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As Brooklyn Holds Final Seaside Summer Concerts, Markowitz Pushes For An Amphitheater

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It is the last run for one of Brooklyn's signature events, the annual free summer concert series in Coney Island, but outgoing Borough President Marty Markowitz is pushing for a new permanent concert venue to be built. Borough reporter Jeanine Ramirez explains why.

It's the beginning of the end for the annual Seaside Summer Concert Series. Borough President Marty Markowitz took the stage Friday for the start of its final run.

The free seasonal shows is a tradition he started 35 years ago when he was a state senator, and so is his customary white jacket.

"I have three sets of white jackets. Unfortunately, this is the only one that fits me for the summer of 2013. But I have never thrown away any of my white tuxedos, even from 35 years ago," he said.

Markowitz is nearing the end of his 12-year borough presidency and is not seeking another office. So as he lets go of public life, so go his outdoor concerts.

But as one of his last projects, Markowitz set aside some $50 million dollars to build an amphitheater.

"Once the amphitheater theater is built, the music will never end in Coney Island," Markowitz said.

As NY1 first reported last summer, a landmark building will be the venue site.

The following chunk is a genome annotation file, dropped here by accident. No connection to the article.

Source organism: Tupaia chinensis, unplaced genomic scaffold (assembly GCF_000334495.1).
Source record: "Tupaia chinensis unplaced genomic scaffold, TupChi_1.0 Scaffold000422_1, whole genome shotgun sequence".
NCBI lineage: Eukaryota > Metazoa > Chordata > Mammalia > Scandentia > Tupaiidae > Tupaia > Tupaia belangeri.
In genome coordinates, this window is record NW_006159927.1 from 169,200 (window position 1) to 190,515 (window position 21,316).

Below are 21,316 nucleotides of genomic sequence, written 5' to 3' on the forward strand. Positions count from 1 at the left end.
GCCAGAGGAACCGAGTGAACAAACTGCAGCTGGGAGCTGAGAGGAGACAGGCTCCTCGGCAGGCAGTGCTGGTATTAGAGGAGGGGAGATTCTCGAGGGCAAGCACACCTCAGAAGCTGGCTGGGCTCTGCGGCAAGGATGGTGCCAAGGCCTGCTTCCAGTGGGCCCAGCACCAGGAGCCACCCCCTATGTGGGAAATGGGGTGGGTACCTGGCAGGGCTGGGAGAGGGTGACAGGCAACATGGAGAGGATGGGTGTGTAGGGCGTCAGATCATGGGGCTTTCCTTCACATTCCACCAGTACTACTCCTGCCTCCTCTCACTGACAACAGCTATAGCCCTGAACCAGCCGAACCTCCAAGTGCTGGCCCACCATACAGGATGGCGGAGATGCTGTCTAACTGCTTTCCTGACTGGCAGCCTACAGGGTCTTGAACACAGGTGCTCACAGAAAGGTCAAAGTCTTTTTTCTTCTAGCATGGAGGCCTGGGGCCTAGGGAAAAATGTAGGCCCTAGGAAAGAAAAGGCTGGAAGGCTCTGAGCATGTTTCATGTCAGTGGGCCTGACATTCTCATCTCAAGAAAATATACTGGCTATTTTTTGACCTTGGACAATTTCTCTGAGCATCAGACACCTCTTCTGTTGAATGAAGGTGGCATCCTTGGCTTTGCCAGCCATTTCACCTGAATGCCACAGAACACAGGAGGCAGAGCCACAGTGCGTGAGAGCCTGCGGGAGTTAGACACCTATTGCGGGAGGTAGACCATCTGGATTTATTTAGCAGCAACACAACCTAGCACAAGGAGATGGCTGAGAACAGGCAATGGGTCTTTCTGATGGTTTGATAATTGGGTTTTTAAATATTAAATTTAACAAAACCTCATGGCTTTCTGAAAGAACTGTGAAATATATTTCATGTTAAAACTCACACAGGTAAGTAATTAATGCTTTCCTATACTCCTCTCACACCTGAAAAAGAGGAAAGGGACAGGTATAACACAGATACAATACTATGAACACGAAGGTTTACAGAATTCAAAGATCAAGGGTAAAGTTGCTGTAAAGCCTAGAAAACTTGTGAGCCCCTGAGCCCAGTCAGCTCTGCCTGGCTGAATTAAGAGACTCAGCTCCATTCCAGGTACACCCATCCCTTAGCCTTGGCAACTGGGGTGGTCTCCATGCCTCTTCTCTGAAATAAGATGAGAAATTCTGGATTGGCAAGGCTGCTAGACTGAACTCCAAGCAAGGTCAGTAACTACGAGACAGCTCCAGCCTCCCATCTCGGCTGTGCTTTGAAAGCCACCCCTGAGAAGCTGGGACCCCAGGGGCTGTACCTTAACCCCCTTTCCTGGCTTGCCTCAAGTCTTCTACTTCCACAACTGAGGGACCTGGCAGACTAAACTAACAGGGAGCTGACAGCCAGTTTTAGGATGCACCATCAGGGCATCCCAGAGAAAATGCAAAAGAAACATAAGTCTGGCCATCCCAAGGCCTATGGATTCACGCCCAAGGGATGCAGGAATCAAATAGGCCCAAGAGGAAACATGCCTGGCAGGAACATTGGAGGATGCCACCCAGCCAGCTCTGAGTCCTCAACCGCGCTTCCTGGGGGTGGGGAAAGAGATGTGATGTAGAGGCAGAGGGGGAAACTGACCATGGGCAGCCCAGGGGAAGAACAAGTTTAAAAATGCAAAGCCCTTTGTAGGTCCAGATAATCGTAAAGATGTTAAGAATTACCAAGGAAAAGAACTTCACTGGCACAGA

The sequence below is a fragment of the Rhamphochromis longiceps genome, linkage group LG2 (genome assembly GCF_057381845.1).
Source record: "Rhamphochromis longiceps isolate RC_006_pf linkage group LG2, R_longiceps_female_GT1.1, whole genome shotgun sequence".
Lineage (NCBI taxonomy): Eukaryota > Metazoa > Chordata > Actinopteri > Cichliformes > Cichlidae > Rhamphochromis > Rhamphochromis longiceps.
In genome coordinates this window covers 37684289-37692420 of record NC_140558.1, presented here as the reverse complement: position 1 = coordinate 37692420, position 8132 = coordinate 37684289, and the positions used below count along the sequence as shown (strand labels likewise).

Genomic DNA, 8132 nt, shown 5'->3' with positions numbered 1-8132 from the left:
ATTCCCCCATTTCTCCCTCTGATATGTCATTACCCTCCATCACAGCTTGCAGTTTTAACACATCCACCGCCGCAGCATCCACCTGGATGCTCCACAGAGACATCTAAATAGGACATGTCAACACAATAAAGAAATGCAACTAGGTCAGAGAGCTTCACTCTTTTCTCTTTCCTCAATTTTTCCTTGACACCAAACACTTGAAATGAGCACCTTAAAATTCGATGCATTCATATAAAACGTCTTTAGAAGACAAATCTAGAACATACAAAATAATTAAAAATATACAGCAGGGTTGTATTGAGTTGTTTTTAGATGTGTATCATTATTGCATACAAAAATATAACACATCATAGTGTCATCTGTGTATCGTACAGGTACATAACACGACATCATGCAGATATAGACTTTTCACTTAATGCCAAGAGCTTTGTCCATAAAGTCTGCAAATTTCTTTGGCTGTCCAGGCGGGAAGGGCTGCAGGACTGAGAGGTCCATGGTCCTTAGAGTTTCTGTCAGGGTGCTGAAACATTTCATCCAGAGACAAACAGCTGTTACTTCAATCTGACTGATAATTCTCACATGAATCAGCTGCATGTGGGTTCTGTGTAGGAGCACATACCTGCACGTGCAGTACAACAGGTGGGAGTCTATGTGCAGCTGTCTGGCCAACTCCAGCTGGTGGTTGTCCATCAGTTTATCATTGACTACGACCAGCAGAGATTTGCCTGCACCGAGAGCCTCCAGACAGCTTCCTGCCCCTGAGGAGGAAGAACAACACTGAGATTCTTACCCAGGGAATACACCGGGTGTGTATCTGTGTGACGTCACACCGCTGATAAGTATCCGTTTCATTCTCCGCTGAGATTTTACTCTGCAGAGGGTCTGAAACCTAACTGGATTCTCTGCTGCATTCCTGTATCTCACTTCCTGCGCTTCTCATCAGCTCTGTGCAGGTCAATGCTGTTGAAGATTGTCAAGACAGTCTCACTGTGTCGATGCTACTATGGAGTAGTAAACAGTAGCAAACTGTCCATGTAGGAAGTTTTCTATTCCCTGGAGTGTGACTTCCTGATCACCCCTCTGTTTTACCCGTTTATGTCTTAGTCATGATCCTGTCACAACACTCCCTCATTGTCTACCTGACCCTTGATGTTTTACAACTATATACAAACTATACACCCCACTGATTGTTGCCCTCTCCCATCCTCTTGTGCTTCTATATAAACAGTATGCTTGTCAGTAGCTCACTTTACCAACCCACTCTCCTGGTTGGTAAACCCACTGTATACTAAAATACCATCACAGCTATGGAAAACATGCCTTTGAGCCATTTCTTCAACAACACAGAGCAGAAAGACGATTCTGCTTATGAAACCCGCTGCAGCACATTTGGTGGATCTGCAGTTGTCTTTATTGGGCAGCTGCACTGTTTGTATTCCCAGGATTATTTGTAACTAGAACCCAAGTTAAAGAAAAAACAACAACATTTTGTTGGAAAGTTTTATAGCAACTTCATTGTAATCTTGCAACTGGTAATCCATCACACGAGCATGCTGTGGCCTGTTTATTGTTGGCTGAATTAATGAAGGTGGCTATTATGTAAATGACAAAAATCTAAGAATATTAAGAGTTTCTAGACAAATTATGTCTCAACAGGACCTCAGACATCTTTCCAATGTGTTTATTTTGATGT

Just last week, the city's Landmarks Preservation Commission approved the new design. It calls for a 5,000-seat performance space with an adjoining outdoor lawn for more seating. It'll also include a restaurant and some kind of covering.

"It's so important to have a covered amphitheater, in case of rain, that the show will go on, rain or shine," Markowitz said.

The Seaside Park and Community Arts Center is expected to hold as many as 40 concerts between May and October. While cleared through landmarks, the project still needs to go through the public review process.

It will go to the community board, the City Planning Commission and the City Council. Markowitz says if it gets the approvals it needs by the end of the year, construction will begin next year, under a new borough president.

"I hope the next borough president will extend an invitation to me and I want the next borough president to know I accept," Markowitz said.

The goal is to have the amphitheater open in 2015.

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